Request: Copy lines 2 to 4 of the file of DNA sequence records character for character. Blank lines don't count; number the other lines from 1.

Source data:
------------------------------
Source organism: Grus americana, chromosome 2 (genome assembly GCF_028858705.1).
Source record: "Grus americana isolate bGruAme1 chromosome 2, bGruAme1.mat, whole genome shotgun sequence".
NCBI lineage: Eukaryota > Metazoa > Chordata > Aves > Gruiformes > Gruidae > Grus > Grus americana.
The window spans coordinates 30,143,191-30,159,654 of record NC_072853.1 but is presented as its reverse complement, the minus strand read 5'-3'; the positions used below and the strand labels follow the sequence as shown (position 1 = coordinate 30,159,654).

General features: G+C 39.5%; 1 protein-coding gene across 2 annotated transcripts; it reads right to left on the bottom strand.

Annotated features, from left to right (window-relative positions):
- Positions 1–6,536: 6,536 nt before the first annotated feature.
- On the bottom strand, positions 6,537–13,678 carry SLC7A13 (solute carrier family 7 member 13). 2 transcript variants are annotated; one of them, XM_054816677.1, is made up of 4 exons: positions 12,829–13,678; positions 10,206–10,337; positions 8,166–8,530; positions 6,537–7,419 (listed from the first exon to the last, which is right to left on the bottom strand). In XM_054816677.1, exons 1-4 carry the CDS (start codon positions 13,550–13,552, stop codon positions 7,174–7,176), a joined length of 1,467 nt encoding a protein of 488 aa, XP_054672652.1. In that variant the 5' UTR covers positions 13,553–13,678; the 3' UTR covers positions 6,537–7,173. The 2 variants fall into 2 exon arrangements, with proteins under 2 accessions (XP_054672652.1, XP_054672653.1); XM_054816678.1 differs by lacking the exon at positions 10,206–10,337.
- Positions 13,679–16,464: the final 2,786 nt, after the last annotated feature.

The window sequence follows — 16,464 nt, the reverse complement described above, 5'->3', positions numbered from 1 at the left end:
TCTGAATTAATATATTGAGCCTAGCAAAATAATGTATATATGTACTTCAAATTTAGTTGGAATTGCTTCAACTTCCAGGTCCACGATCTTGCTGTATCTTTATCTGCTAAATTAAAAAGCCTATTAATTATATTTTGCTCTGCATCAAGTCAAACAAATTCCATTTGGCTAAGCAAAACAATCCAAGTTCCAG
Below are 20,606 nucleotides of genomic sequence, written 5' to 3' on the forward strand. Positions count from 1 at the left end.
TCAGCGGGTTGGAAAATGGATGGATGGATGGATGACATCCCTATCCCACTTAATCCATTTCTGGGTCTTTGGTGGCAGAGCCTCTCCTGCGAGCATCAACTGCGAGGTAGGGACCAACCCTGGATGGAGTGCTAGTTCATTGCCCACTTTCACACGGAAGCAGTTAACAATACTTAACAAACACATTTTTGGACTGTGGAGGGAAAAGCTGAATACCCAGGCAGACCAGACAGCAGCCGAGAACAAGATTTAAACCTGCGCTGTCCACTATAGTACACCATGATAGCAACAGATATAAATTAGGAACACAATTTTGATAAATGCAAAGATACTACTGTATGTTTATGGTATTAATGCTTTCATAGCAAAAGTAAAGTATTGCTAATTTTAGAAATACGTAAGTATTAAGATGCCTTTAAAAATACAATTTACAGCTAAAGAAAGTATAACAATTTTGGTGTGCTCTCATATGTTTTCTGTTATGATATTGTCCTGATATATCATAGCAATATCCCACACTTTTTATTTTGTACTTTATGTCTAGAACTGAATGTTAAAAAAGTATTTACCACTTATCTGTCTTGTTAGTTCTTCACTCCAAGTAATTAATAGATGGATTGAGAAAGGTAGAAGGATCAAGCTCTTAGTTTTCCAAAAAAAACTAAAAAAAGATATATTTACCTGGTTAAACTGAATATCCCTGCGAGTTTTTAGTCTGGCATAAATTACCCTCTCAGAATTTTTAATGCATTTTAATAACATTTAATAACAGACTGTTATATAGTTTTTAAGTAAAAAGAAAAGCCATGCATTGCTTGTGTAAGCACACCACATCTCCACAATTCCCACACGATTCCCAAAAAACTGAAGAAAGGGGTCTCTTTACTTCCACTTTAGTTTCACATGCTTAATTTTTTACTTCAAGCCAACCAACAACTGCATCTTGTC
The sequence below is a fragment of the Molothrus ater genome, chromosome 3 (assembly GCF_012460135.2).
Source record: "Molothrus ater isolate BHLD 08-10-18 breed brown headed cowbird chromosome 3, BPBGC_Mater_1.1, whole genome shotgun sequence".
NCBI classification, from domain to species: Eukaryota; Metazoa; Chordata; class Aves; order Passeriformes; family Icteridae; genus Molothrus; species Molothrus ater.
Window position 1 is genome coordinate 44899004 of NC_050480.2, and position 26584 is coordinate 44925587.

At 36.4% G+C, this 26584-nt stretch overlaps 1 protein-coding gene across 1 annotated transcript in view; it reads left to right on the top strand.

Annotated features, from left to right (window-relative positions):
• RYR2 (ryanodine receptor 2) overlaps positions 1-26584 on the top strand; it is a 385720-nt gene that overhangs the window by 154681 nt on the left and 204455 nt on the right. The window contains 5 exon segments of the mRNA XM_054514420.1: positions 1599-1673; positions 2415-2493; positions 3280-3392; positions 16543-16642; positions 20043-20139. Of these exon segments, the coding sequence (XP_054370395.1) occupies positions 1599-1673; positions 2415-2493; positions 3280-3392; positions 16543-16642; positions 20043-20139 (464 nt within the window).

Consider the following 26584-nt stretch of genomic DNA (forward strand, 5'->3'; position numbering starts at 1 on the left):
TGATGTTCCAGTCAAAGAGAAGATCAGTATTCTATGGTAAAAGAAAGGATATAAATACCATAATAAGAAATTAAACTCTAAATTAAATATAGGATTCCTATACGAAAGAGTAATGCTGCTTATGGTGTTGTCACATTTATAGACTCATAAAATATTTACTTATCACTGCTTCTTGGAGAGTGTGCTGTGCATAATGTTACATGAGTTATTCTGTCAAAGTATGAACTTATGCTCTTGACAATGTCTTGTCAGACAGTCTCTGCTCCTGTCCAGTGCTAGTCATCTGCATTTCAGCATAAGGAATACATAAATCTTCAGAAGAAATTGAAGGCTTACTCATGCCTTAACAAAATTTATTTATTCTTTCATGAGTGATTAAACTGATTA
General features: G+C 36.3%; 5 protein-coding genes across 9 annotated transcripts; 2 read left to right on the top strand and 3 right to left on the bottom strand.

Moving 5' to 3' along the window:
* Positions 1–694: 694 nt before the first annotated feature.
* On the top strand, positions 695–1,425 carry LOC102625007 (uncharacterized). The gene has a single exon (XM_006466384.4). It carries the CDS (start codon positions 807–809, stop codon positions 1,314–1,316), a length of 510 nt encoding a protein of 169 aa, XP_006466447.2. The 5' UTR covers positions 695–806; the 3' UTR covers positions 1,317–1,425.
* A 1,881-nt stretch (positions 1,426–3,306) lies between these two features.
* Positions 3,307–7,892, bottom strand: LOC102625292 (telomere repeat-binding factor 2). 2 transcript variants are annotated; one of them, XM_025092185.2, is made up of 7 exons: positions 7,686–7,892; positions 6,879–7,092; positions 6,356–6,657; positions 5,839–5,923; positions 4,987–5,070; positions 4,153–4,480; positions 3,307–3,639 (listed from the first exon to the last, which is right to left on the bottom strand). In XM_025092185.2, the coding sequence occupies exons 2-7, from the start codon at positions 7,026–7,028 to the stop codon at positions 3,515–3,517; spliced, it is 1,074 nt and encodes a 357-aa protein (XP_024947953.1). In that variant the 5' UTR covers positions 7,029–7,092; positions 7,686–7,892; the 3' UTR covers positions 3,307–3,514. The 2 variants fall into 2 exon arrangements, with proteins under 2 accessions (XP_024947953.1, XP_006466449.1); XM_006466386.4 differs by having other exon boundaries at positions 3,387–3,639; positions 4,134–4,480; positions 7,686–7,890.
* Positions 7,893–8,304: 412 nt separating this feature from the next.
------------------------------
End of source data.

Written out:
Source record: "Grus americana isolate bGruAme1 chromosome 2, bGruAme1.mat, whole genome shotgun sequence".
NCBI lineage: Eukaryota > Metazoa > Chordata > Aves > Gruiformes > Gruidae > Grus > Grus americana.
The window spans coordinates 30,143,191-30,159,654 of record NC_072853.1 but is presented as its reverse complement, the minus strand read 5'-3'; the positions used below and the strand labels follow the sequence as shown (position 1 = coordinate 30,159,654).